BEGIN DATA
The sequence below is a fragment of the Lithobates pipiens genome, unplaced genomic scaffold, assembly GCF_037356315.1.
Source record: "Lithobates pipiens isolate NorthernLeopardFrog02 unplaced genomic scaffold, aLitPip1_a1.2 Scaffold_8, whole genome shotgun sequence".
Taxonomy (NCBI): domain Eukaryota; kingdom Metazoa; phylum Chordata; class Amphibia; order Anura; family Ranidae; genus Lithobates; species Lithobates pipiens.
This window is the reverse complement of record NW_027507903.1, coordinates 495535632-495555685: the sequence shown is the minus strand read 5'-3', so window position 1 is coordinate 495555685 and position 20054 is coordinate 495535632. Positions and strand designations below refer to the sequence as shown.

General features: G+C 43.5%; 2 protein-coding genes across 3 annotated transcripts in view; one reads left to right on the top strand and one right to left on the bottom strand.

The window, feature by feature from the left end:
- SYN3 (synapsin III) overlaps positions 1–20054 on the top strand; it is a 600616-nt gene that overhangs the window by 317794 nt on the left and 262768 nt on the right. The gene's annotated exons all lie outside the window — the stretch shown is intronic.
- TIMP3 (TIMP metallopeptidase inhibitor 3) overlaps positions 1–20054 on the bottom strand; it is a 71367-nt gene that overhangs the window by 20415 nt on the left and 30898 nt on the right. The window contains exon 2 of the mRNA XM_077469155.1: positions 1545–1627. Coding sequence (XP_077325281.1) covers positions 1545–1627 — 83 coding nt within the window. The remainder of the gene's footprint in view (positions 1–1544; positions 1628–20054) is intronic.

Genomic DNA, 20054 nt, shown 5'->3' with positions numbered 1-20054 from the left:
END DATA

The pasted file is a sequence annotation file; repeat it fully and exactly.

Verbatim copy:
The sequence below is a fragment of the Lithobates pipiens genome, unplaced genomic scaffold, assembly GCF_037356315.1.
Source record: "Lithobates pipiens isolate NorthernLeopardFrog02 unplaced genomic scaffold, aLitPip1_a1.2 Scaffold_8, whole genome shotgun sequence".
Taxonomy (NCBI): domain Eukaryota; kingdom Metazoa; phylum Chordata; class Amphibia; order Anura; family Ranidae; genus Lithobates; species Lithobates pipiens.
This window is the reverse complement of record NW_027507903.1, coordinates 495535632-495555685: the sequence shown is the minus strand read 5'-3', so window position 1 is coordinate 495555685 and position 20054 is coordinate 495535632. Positions and strand designations below refer to the sequence as shown.

General features: G+C 43.5%; 2 protein-coding genes across 3 annotated transcripts in view; one reads left to right on the top strand and one right to left on the bottom strand.

The window, feature by feature from the left end:
- SYN3 (synapsin III) overlaps positions 1–20054 on the top strand; it is a 600616-nt gene that overhangs the window by 317794 nt on the left and 262768 nt on the right. The gene's annotated exons all lie outside the window — the stretch shown is intronic.
- TIMP3 (TIMP metallopeptidase inhibitor 3) overlaps positions 1–20054 on the bottom strand; it is a 71367-nt gene that overhangs the window by 20415 nt on the left and 30898 nt on the right. The window contains exon 2 of the mRNA XM_077469155.1: positions 1545–1627. Coding sequence (XP_077325281.1) covers positions 1545–1627 — 83 coding nt within the window. The remainder of the gene's footprint in view (positions 1–1544; positions 1628–20054) is intronic.

Genomic DNA, 20054 nt, shown 5'->3' with positions numbered 1-20054 from the left: